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You'd better grip the steering wheel and buckle your seat belt before hearing the total potential cost of every possible road project that could take place in the Rapid City area over the next 30 years.

It's $874 million, a figure that comes from a report titled "fiscally constrained plan" that is under consideration by a regional planning organization.

But before anyone panics, let's clear up a few things about that figure:

First, that whopping total would include any project in the region overseen by the Rapid City Area Metropolitan Planning Organization, which includes Rapid City and Box Elder, much of Pennington County, and a southern section of Meade County.

Furthermore, of that nearly $1 billion price tag, road projects costing only $158 million are referred to by planners as "high priority," meaning there is a great need for them and a decent chance they could get funded over the next 30 years.

Still, a planner can dream, right?

"A lot of this is looking at future possible roadways," said Kip Harrington, a planner with Rapid City who also serves on the MPO. "Sort of like a wish list."

Harrington noted that the review of projects now being done by the MPO is part of a process undertaken every five years in which the regional planning group produces a 30-year Long Range Transportation Plan. The MPO held the second of two public hearings at the City/County Administration Center in downtown Rapid City on Wednesday to get residents' input into the plan and where they would like to see upgrades and widening of existing roads or construction of new roads and bike path.

To see all the maps and cost charts of the draft 30-year plan, visit rapidtrip2040.com.

The MPO has no tax collection or spending authority, but rather serves as a forward-looking group that tries to balance the need for road projects with the potential to obtain federal, state or local money to make them happen. The group then guides local governments that are considering embarking on the projects.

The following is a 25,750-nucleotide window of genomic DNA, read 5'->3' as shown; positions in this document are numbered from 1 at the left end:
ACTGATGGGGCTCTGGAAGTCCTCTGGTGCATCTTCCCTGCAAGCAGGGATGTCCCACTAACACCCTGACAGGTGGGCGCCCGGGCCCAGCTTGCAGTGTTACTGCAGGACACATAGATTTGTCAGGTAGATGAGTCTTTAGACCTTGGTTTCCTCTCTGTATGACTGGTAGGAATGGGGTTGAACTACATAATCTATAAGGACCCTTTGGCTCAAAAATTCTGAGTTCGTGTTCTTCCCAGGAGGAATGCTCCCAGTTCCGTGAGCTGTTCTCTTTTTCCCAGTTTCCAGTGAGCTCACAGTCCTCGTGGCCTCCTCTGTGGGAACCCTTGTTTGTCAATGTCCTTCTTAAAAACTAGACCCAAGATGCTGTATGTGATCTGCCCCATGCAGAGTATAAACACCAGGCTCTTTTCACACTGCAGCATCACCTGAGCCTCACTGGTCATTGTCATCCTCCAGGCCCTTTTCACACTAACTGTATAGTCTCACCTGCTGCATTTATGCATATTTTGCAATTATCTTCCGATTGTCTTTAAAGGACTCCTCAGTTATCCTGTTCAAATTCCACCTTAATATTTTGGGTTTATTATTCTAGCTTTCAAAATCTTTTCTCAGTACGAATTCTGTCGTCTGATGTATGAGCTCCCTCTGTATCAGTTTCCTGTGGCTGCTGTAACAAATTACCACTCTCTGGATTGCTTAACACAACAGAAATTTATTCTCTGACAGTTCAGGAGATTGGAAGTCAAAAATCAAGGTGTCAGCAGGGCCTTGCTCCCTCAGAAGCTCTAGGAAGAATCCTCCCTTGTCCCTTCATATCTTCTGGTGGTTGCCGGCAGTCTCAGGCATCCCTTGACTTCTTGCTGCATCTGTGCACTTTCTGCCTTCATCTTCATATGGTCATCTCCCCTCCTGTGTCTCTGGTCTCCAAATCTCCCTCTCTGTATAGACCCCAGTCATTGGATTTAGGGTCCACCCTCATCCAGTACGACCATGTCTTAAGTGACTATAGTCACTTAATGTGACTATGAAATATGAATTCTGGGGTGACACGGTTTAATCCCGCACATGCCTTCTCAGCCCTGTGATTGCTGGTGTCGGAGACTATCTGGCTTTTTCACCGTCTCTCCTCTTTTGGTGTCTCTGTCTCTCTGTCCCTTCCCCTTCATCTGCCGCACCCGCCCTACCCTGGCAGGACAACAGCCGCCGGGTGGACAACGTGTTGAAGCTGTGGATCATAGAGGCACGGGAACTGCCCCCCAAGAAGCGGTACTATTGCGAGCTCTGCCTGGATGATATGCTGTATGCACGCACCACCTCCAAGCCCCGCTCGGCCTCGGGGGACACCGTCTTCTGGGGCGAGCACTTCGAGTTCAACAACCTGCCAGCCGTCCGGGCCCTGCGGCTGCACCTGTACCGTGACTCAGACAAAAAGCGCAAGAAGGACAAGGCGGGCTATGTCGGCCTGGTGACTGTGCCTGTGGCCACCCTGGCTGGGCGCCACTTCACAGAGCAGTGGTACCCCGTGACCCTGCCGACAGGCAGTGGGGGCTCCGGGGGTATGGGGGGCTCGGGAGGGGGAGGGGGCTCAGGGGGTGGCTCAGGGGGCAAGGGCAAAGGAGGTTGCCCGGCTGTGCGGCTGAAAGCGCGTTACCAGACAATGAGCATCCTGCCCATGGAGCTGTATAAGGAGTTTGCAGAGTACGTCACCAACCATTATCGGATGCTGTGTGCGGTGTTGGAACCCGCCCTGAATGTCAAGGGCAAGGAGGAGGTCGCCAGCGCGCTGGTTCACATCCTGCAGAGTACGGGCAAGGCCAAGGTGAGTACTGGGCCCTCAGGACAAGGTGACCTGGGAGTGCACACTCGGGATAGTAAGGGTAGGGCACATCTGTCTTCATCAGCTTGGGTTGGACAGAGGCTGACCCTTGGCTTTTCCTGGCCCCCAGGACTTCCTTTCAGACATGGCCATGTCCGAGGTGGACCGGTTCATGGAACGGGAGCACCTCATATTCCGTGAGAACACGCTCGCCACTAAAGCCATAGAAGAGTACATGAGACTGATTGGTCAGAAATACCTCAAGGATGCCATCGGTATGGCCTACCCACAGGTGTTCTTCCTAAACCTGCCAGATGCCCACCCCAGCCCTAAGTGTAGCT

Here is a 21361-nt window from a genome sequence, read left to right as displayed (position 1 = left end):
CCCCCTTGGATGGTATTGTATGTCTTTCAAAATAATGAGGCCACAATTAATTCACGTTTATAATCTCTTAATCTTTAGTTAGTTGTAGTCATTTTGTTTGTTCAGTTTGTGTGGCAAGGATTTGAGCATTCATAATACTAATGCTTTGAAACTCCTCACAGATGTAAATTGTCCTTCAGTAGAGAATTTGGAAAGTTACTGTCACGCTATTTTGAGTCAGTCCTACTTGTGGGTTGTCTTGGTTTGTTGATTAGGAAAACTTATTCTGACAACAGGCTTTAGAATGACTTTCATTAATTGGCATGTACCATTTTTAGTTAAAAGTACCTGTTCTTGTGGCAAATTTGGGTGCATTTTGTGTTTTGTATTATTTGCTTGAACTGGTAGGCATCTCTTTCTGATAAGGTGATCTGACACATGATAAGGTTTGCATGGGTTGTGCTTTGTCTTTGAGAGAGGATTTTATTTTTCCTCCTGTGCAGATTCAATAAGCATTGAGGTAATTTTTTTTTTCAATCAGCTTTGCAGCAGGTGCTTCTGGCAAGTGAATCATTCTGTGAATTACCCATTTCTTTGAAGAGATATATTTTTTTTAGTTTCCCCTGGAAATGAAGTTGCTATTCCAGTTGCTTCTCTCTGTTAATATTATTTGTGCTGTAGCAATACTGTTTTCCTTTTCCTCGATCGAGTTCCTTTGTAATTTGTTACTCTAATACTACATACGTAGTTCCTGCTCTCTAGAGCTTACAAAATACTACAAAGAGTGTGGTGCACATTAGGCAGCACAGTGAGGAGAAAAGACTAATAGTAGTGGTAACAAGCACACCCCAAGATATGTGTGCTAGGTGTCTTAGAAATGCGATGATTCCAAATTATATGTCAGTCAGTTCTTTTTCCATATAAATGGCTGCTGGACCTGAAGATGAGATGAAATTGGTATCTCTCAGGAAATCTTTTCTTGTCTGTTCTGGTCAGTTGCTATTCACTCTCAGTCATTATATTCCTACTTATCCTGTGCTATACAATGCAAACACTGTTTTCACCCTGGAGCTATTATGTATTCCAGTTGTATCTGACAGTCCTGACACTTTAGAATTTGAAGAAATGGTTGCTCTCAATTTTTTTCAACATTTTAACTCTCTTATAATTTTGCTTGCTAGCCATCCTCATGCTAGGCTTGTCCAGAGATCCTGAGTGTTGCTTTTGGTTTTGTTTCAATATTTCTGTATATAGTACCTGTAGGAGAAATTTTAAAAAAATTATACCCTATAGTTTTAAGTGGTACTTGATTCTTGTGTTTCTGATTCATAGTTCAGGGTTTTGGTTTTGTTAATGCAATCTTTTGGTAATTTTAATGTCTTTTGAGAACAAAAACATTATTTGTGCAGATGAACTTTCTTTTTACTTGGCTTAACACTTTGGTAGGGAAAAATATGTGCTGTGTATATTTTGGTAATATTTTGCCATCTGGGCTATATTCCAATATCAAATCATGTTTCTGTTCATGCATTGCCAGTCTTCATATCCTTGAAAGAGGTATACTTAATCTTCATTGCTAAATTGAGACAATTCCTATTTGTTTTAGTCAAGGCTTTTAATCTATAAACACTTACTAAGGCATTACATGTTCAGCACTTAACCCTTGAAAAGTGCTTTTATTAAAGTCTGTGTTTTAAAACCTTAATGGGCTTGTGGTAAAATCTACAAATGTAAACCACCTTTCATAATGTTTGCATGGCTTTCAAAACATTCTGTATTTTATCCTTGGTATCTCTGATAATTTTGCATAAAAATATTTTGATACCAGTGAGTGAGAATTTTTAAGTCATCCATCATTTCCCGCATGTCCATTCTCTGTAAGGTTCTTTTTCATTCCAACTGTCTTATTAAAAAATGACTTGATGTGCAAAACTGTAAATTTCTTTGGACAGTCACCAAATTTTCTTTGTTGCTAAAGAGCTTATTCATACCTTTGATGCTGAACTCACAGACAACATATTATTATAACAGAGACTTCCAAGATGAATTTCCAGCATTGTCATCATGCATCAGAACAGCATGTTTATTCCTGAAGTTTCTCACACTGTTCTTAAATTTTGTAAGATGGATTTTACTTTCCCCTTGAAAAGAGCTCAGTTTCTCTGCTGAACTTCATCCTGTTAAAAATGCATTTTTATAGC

On Thursday, resident John Spangler, president of the Wildwood Homeowners Association, stopped in to see if any new roads were planned for his south side neighborhood. He was happy to learn that nothing major was planned.

"They've got areas that are growing and developing, so they need roads for those," Spangler said. "But I think the city should have small residential areas with their own flavor and look."

Harrington said the public hearings help strengthen the long-range plan. For example, one idea that came up at the hearing five years ago was for expanded public transit service in growing areas. In response, Rapid City extended bus service to the expanding Rushmore Crossing shopping plaza area, he said.

The 30-year plan works in a similar fashion. A good example is a Pennington County project that would extend Cheyenne Boulevard, just a short street east of Elk Vale Road that is home to hotels, the Black Hills State University Center and a small subdivision. It now ends at a cul-de-sac, but under the plan, it could be extended to Radar Hill Road ($12.7 million), then connect to a southern extension of Ellsworth Road south to 151st Avenue ($16.4 million) and then connect all the way to Ellsworth Road ($6.5 million). It is not a high-priority project, and does not even have a scheduled date.

But Harrington said the proposed extension would help connect fast-growing Box Elder to Rapid City and its burgeoning east side. "It would allow people to get in and out of Box Elder without using Interstate 90 all the time," Harrington said. Putting it on the plan, he said, could let future home developers know there is a proposed road there, which promotes smart and efficient growth.

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